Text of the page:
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Tis the Season for ASD Cheer!


Jingle bells, jingle bells, jingle all the way!  Lots of loud holiday cheer huh?  But parents of children with Autism know how detrimental too much “jingling” can be for a child with sensory issues.  The holiday season is upon us and full of bright lights, loud children and music, change in routines and loving but overwhelming extended family.A successful holiday can be achieved, and “success” remember, is always different per each family so for starters, do not compare.  We all have different experiences.  Many variables come into play when preparing your ASD child for the holidays. Here are some things to think about this season.


Believe it or not, you do have a choice on whether to travel to extended family over the holidays.   I have always been a firm believer in openly discussing your situation with friends and family.  They may not fully understand the struggles, but they should accommodate as best they can.  Let loved ones come to you.  The holidays are full of routine shifts, sensory overload and crowds upon crowds of people - keeping things as calm as possible to ensure everyone can enjoy the festivities.

Now obviously, factors play into this decision.  I am speaking from experience with more severe Autism. If your child can handle changes in environment and routine, then by all means, travel!  Electronic devices, a favorite book or toy, favorite snacks, etc. can do wonders while stuck on a plane or car.  Social stories can help prepare your child weeks in advance for the trip and alert them to what they can expect.

 If you, however, have any struggles that can arise from long car rides, flights and crowded airports, etc. Skip it.  My children cannot tolerate long car rides and I cannot even imagine a flight - it’s one instance avoidance is the best bet.  The holidays should be about enjoyment and sheer joy. Minimize the potential issues for not only yourselves, but your ASD loved one.  The holidays can be merry right from the comfort of your own home!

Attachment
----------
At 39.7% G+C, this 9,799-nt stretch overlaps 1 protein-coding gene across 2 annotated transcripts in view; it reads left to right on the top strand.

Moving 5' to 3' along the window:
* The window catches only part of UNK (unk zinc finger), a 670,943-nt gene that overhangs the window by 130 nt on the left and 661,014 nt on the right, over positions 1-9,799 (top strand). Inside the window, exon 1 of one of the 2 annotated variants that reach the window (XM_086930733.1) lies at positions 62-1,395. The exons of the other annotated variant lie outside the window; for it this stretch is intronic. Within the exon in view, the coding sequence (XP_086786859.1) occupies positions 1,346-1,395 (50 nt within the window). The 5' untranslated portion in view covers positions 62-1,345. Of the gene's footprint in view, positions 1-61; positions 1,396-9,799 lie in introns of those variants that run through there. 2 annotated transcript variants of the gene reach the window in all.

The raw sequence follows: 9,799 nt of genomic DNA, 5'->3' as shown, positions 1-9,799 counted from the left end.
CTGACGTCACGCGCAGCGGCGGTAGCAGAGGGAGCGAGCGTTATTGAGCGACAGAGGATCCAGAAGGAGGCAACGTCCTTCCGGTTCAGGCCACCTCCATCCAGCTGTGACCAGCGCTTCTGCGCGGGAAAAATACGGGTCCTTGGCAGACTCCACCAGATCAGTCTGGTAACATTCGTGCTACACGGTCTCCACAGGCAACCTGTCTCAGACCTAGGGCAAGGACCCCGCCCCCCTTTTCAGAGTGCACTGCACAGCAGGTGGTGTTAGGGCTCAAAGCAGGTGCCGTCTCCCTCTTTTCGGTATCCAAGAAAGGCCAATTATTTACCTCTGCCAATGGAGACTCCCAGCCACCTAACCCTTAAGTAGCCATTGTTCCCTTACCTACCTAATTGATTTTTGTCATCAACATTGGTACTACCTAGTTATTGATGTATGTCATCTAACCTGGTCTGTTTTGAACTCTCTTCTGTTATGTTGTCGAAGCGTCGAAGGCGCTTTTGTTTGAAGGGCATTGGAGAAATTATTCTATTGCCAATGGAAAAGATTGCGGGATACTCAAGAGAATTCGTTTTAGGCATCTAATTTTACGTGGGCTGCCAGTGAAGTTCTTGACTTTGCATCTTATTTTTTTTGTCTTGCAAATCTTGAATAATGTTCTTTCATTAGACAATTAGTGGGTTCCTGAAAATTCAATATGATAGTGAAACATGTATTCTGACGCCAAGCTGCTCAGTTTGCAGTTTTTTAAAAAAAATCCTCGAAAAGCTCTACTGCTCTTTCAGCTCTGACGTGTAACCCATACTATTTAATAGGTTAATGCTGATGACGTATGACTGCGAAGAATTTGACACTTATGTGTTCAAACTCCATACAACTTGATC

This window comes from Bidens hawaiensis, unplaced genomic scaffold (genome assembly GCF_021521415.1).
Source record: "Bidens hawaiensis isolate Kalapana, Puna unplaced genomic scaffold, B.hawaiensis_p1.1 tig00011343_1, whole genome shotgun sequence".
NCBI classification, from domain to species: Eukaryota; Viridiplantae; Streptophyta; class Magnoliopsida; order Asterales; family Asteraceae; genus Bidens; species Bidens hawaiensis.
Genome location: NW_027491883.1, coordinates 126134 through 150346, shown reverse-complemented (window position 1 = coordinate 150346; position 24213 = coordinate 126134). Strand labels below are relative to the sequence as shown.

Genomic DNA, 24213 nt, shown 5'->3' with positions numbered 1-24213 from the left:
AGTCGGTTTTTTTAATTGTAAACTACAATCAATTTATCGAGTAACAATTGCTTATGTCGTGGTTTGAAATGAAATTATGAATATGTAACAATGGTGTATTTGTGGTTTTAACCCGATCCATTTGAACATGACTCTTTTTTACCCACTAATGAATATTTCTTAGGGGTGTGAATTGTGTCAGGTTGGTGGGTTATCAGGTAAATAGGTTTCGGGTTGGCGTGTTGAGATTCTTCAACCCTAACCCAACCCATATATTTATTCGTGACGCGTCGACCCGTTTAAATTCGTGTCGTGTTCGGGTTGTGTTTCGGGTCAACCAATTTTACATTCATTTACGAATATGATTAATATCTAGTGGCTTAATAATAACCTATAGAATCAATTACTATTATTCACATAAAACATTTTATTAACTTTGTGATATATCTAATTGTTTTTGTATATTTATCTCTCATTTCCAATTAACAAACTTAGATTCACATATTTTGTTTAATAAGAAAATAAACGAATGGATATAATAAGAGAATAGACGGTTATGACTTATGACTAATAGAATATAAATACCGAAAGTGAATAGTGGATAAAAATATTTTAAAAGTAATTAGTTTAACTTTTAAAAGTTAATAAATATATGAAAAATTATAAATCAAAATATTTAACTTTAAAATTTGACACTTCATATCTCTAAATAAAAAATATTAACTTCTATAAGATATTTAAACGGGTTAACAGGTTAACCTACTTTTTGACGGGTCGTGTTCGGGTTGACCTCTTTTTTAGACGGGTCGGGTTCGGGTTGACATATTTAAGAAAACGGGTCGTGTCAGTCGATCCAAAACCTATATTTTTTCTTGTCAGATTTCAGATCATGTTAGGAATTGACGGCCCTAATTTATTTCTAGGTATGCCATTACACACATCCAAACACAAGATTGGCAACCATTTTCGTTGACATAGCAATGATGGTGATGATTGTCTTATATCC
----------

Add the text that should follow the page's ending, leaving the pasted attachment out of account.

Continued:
One of the factors that affect our children this season can be both a positive and unintentionally negative.  The holidays are typically filled with extended family and friends congregating.  Crowded homes, loud engagement, hugging, over stimulation to say the least.  This is probably the most overwhelming part of this celebration for me personally.  Family and friends can mean well, but let’s face it, they don’t understand and therefore, have no idea the added level of stress they can potentially cause.  

I am a firm believer in open and honest communication.  Alert anyone visiting of your situation, what they should avoid (over touching, hugging, etc.) and limit the allotted time they will be staying.  I typically stick to a 1.5-2-hour time frame for all holidays.  I find that is the tolerable time for my children before overall meltdown mode kicks in.  We can usually entertain them and feed them for a couple of hours while family can enjoy a meal and chit chat.  Now obviously my husband and I are never eating or mingling at the same time as one of us must tend to our sons, but that’s the reality of our situation.

We keep visitors to a section of the house and allow a safe space for my boys to escape to if need be. We keep it dimly lit and have a lot of their preferred items readily available.  In our home that’s the basement.  It’s separated and they can have peace away from the noise.

 We also do a short car ride if they get too anxious.  Breaking from the environment is almost like hitting a refresh button - works wonders.